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“I told him I loved him and that I couldn't stay.”

A black and white photo of a single rose blooming against a black background.
By Wanda Acosta

Mayaguez, PR
United States

I had to place my 86-year-old husband in a care facility after I experienced a life-threatening event that left me unable to walk or care for myself for three months. I would always visit after I left work for at least half an hour; visits ended at 4:30 PM. When the pandemic started last year, family was banned from visiting for all the known reasons. We could only talk over the phone; we could not [video chat] so we couldn't see each other. I promised I would never leave him alone as long as I lived.

On November 6, 2020, he aspirated and developed pneumonia. I was able to stay with him at the hospital since he was unable to care for himself. He had a bad fall in 2012, had a CVA [cerebrovascular accident or stroke], and had been bedridden since then. He was discharged and [then] had to be readmitted due to a persistent fever and lethargy.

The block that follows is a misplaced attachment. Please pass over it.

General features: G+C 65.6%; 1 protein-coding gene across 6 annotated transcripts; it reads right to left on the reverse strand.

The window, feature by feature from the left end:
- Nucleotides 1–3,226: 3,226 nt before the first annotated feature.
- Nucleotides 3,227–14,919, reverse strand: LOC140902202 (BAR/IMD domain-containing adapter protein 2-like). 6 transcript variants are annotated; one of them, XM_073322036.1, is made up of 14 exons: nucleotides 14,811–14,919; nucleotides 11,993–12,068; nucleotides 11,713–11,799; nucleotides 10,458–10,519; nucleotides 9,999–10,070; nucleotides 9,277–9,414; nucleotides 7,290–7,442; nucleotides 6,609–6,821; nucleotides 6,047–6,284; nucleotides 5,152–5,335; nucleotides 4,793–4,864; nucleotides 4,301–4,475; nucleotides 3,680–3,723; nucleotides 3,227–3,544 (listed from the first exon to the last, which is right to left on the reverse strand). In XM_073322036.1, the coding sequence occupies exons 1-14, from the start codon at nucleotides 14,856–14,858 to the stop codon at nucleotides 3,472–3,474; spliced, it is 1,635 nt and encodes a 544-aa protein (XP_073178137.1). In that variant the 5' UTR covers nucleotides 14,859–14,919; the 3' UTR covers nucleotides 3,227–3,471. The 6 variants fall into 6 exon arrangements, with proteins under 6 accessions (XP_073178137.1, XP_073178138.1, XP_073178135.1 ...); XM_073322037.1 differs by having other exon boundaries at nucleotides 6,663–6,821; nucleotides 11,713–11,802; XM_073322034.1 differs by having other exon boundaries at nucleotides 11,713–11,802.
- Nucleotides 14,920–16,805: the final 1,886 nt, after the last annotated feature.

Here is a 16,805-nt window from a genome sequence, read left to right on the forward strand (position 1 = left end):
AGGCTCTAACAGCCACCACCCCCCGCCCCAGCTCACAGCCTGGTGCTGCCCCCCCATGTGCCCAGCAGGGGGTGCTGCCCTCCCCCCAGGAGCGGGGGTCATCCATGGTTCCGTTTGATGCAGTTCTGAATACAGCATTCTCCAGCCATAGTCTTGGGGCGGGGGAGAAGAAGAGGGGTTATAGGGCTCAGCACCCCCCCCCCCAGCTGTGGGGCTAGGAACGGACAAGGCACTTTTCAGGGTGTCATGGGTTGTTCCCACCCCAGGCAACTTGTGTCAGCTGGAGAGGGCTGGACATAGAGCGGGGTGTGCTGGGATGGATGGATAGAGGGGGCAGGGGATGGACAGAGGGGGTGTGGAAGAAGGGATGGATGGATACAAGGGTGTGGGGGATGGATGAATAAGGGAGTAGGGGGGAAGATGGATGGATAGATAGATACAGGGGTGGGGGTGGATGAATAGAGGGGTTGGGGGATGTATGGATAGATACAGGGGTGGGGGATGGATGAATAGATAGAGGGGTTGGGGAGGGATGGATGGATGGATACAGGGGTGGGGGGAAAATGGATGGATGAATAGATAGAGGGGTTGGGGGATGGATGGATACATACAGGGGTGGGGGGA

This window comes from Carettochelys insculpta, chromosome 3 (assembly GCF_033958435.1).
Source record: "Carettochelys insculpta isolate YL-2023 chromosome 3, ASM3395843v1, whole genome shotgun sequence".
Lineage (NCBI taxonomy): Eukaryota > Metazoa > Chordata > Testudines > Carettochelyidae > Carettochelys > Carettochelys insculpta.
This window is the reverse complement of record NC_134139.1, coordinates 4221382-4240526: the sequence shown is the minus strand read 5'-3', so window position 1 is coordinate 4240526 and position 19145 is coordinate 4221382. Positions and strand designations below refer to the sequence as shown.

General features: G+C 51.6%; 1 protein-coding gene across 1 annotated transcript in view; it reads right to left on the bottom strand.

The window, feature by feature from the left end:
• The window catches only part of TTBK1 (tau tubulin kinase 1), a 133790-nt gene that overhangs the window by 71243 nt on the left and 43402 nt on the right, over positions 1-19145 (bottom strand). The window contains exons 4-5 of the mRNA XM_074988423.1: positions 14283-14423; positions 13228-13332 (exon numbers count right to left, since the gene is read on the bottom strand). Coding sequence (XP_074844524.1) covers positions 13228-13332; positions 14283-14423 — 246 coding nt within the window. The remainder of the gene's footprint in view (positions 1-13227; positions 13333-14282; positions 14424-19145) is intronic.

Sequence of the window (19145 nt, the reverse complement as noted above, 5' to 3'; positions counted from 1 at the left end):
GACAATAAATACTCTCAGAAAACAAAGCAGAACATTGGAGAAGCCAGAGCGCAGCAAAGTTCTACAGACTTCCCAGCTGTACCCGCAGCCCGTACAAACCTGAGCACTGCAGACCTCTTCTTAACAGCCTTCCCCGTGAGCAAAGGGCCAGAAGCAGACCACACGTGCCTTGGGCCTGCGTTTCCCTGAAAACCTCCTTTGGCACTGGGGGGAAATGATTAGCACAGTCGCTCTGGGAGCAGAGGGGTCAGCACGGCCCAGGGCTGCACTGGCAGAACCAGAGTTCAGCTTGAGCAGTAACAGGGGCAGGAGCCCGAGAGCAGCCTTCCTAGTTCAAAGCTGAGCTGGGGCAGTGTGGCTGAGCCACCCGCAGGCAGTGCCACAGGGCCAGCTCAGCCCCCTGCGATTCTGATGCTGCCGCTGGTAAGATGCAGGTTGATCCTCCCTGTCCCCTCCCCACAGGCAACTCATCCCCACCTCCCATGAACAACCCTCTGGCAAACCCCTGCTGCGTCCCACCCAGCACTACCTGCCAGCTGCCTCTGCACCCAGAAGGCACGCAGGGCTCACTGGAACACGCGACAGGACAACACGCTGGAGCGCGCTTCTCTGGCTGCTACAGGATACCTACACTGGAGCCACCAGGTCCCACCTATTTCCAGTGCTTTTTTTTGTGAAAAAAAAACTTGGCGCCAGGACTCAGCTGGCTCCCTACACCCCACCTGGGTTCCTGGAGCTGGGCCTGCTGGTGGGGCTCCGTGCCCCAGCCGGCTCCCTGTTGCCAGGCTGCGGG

He was septic and was intubated on the second day of his admittance to the hospital. I was not allowed to visit in ICU [intensive care unit] and spoke daily with the physician. On December 2, he took a turn for the worst; the doctor allowed me to see him but I could not touch him.... I told him I loved him and that I couldn't stay. He died on December 4, 2020, three days short of his 90th birthday. He died alone, without a loved one beside him.

I am a nurse and when I worked on the ward and knew a patient was in the process of dying and was a no code, I would sit by [their] side and hold their hand until they passed. No one should die alone, ever. It still hurts to know that COVID robbed me of being with him and forced him to be alone in such a painful moment surrounded by machines, noise, and none of his family members.

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